A Pleasant Surprise

Discussion in 'Ancient Coins' started by David Atherton, Jan 2, 2019.

  1. David Atherton

    David Atherton Flavian Fanatic

    My latest addition is a nice illustration of why it is important to have a coin in hand when there is a tricky attribution afoot.

    T233.jpg
    Titus
    Æ As, 11.89g
    Rome mint, 80-81 AD
    RIC 233 (R3). BMC - .
    Obv: IMP T CAES VESP AVG P M TR P COS VIII; Head of Titus, laureate, bearded, l.
    Rev: PAX AVGVST; S C in field; Pax stg. l., with branch and cornucopiae
    Acquired from Praefectus Coins, December 2018.

    The various stock Pax types struck for Titus are general carry-overs from Vespasian's reign and are normally seen on Titus' sestertii and asses. This as features a rare variant of the standing Pax type. She is seen here holding a cornucopiae instead of the much more common variant with caduceus. This reverse type with AVGVST instead of AVGVSTI is also extremely rare - only one specimen was known when the new RIC II.1 was published.

    Judging from the seller's photo I assumed this to be the 'AVGVSTI' variant when I purchased it. After examining it in hand I realised that what I thought was an 'I' in the photo was actually a minor ding, making this coin the second example of the type with 'AVGVST'. Needless to say, a most pleasant surprise!

    Here is an image of the reverse I snapped with my phone.

    T233rev.jpg


    Feel free to post your 'surprises'!
     
    Last edited: Jan 2, 2019
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  3. TIF

    TIF Always learning. Supporter

    I think you're probably right but without finding a die match of a coin with a clear and on-flan reverse legend, can you really be certain?

    CT-DavidAtherton-PaxAVGVST_edited-1.jpg
     
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  4. TIF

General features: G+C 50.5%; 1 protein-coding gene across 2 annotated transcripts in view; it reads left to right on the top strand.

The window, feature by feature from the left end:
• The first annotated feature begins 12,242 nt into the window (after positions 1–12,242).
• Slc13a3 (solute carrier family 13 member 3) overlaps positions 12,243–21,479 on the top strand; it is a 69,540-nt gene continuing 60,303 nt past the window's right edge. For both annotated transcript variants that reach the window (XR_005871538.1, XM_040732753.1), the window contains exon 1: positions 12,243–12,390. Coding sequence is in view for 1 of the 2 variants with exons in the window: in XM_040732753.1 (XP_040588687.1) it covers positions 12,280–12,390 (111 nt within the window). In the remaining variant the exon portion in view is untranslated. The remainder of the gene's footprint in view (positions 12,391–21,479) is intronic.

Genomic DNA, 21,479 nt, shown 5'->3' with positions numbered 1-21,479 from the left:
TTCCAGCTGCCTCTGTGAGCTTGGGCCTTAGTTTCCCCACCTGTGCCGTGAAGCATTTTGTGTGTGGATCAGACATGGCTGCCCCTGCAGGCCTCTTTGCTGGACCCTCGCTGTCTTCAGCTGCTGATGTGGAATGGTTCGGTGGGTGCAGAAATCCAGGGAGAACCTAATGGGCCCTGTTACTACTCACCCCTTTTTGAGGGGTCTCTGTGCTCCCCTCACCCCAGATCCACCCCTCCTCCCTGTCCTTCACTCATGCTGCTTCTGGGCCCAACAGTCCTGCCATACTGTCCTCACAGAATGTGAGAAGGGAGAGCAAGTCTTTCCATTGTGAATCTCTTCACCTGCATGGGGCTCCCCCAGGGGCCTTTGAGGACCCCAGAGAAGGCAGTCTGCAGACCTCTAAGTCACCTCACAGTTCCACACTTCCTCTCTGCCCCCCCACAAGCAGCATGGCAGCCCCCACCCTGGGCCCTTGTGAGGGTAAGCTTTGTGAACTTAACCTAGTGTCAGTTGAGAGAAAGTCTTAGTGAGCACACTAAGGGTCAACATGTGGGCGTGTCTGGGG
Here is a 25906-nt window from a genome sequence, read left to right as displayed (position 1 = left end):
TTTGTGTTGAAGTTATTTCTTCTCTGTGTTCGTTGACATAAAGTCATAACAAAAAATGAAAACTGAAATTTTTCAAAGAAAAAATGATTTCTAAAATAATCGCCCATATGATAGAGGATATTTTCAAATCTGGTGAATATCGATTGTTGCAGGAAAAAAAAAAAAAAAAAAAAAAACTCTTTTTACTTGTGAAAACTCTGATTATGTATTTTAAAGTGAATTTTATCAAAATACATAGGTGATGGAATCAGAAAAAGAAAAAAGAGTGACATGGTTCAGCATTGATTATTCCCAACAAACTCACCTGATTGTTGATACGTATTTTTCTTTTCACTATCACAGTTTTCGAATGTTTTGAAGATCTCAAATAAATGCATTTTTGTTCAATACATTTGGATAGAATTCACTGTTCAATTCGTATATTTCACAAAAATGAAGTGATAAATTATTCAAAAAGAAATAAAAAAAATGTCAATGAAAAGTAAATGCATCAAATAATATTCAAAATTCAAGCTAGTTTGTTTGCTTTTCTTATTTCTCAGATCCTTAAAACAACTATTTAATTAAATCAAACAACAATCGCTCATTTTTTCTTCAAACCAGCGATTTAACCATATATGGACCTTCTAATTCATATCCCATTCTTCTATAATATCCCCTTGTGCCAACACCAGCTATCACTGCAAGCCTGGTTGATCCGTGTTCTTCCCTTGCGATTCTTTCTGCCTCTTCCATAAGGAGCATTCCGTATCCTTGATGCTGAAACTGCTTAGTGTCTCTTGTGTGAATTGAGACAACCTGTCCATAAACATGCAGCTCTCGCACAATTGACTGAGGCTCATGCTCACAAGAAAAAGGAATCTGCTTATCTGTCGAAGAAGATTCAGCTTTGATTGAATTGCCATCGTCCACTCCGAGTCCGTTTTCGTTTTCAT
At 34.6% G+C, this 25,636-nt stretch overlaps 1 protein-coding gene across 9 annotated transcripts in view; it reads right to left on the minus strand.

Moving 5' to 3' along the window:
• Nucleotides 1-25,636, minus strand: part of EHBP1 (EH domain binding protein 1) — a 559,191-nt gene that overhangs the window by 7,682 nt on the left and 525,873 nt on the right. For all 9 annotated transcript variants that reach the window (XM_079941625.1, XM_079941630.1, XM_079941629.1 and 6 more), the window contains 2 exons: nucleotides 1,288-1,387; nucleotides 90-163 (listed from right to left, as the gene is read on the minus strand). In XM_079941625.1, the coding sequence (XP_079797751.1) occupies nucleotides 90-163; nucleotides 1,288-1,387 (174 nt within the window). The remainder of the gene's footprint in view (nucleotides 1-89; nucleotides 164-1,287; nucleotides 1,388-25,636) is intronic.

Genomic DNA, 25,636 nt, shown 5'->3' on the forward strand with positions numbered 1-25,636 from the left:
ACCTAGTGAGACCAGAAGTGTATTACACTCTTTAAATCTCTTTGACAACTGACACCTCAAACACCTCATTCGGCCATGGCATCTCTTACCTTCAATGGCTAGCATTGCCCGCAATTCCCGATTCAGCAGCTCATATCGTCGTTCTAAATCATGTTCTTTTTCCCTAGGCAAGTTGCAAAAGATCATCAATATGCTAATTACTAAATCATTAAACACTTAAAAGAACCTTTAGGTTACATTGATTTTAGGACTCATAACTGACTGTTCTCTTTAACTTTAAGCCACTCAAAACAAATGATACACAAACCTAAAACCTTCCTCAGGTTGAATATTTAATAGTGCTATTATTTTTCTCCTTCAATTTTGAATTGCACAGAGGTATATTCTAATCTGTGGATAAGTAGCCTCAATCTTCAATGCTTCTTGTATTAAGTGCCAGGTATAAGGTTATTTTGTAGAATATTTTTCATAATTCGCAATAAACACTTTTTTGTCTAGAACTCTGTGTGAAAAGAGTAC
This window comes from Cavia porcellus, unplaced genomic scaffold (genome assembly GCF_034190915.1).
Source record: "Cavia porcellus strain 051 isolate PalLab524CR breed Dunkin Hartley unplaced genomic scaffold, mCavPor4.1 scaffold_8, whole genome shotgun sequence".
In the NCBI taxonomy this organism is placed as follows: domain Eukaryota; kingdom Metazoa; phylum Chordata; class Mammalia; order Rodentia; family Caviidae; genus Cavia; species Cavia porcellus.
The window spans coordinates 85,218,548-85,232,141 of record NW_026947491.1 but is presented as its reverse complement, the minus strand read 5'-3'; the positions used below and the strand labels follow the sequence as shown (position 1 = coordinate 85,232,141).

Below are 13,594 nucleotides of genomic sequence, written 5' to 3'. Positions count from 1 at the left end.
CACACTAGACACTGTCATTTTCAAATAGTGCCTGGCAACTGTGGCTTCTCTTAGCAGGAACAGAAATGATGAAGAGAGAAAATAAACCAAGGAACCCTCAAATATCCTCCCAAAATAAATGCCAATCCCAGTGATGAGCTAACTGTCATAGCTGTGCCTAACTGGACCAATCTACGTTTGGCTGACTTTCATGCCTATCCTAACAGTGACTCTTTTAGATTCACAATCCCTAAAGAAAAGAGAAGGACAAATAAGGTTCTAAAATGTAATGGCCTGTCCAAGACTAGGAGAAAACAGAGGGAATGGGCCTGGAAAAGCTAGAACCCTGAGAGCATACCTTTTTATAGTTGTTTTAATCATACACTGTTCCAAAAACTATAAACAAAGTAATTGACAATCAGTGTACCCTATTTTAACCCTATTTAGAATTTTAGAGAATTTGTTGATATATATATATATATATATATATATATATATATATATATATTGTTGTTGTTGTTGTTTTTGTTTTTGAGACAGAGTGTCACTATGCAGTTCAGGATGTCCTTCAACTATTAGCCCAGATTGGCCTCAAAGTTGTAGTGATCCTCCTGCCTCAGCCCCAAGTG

TIF Always learning. Supporter

    I went to ACsearch to see if I could find a die match. I found four entries for this Titus as. Two had on-flan reverse legends and both were AVGVST (no I). The other two were your coin! It was sold by Hirsch in 2007 and offered for sale again in 2016, also by Hirsch :).

    I didn't find any with the reverse legend of AVGVSTI.
     
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  5. David Atherton

    David Atherton Flavian Fanatic

    Wow! Thanks @TIF for the numismatic sleuthing! I had no idea about the Hirsch provenance.

    And thank you for clearly illustrating the issues involved in attributing this coin.
     
  6. PlanoSteve

    PlanoSteve Well-Known Member

    Yowza! And this is why I love to follow the ancients threads, even though I don't have "dog or pony" in the show (none that I will admit to anyway). This is awesome! :happy::happy::cigar:
     
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  7. David Atherton

    David Atherton Flavian Fanatic

    Thanks to @TIF's help, I am able to provide a better photo of the piece.

    T233.jpg

    The colour is a bit off (needs to be more reddish), but you can clearly see there is no 'I' at the end of AVGVST.

    Also, Curtis Clay had something interesting to say about it on Forvm:

    'RIC 233 quotes your coin from the photofile of the Numismatic Institute in Vienna, unfortunately without reproducing the picture and without naming the location of the coin itself, presumably in an auction catalogue or a public or private collection. Maybe the Institute photo is of your actual specimen, published for example in an earlier G. Hirsch catalogue, or maybe it's from the same rev. and/or obv. die if it's a different specimen.'
     
    Last edited: Jan 2, 2019
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  8. Jay GT4

    Jay GT4 Well-Known Member

    An awesome find David, congrats! And great detective work by TIF and Curtis.
     
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